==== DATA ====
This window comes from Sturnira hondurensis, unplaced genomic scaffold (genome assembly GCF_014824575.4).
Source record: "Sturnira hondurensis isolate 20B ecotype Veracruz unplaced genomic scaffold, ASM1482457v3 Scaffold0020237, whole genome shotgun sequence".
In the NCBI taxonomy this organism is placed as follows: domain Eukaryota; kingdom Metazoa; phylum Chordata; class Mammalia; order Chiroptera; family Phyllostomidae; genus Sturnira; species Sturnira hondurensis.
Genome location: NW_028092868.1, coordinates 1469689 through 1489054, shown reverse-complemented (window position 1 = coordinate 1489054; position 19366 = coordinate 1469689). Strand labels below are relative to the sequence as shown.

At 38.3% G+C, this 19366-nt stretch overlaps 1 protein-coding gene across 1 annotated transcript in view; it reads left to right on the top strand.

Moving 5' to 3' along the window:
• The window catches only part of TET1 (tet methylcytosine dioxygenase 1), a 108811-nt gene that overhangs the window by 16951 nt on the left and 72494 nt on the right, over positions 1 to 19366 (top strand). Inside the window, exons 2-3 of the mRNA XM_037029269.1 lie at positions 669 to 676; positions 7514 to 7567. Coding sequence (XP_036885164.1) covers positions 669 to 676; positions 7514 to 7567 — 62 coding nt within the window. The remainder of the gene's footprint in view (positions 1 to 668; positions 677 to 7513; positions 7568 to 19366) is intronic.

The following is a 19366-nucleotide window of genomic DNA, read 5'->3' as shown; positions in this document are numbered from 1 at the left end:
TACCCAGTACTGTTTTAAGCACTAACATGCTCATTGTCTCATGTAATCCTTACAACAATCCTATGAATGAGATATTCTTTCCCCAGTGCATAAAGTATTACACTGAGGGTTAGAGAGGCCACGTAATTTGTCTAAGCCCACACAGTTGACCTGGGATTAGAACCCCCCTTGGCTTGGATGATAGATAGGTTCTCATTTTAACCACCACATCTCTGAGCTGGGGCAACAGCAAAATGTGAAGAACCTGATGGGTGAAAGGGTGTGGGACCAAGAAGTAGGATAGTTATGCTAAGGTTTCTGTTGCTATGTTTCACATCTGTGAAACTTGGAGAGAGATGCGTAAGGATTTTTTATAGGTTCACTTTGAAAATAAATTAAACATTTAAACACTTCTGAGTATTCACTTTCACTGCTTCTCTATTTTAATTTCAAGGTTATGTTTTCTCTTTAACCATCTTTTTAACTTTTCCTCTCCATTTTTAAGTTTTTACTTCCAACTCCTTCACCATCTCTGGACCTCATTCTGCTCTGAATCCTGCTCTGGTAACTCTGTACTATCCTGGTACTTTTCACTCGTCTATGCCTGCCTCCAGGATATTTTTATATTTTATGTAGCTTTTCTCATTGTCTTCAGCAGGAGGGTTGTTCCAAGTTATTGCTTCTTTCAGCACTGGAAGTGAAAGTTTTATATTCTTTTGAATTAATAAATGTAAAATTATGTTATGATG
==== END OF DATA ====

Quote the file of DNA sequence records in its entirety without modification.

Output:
This window comes from Sturnira hondurensis, unplaced genomic scaffold (genome assembly GCF_014824575.4).
Source record: "Sturnira hondurensis isolate 20B ecotype Veracruz unplaced genomic scaffold, ASM1482457v3 Scaffold0020237, whole genome shotgun sequence".
In the NCBI taxonomy this organism is placed as follows: domain Eukaryota; kingdom Metazoa; phylum Chordata; class Mammalia; order Chiroptera; family Phyllostomidae; genus Sturnira; species Sturnira hondurensis.
Genome location: NW_028092868.1, coordinates 1469689 through 1489054, shown reverse-complemented (window position 1 = coordinate 1489054; position 19366 = coordinate 1469689). Strand labels below are relative to the sequence as shown.

At 38.3% G+C, this 19366-nt stretch overlaps 1 protein-coding gene across 1 annotated transcript in view; it reads left to right on the top strand.

Moving 5' to 3' along the window:
• The window catches only part of TET1 (tet methylcytosine dioxygenase 1), a 108811-nt gene that overhangs the window by 16951 nt on the left and 72494 nt on the right, over positions 1 to 19366 (top strand). Inside the window, exons 2-3 of the mRNA XM_037029269.1 lie at positions 669 to 676; positions 7514 to 7567. Coding sequence (XP_036885164.1) covers positions 669 to 676; positions 7514 to 7567 — 62 coding nt within the window. The remainder of the gene's footprint in view (positions 1 to 668; positions 677 to 7513; positions 7568 to 19366) is intronic.

The following is a 19366-nucleotide window of genomic DNA, read 5'->3' as shown; positions in this document are numbered from 1 at the left end:
TACCCAGTACTGTTTTAAGCACTAACATGCTCATTGTCTCATGTAATCCTTACAACAATCCTATGAATGAGATATTCTTTCCCCAGTGCATAAAGTATTACACTGAGGGTTAGAGAGGCCACGTAATTTGTCTAAGCCCACACAGTTGACCTGGGATTAGAACCCCCCTTGGCTTGGATGATAGATAGGTTCTCATTTTAACCACCACATCTCTGAGCTGGGGCAACAGCAAAATGTGAAGAACCTGATGGGTGAAAGGGTGTGGGACCAAGAAGTAGGATAGTTATGCTAAGGTTTCTGTTGCTATGTTTCACATCTGTGAAACTTGGAGAGAGATGCGTAAGGATTTTTTATAGGTTCACTTTGAAAATAAATTAAACATTTAAACACTTCTGAGTATTCACTTTCACTGCTTCTCTATTTTAATTTCAAGGTTATGTTTTCTCTTTAACCATCTTTTTAACTTTTCCTCTCCATTTTTAAGTTTTTACTTCCAACTCCTTCACCATCTCTGGACCTCATTCTGCTCTGAATCCTGCTCTGGTAACTCTGTACTATCCTGGTACTTTTCACTCGTCTATGCCTGCCTCCAGGATATTTTTATATTTTATGTAGCTTTTCTCATTGTCTTCAGCAGGAGGGTTGTTCCAAGTTATTGCTTCTTTCAGCACTGGAAGTGAAAGTTTTATATTCTTTTGAATTAATAAATGTAAAATTATGTTATGATG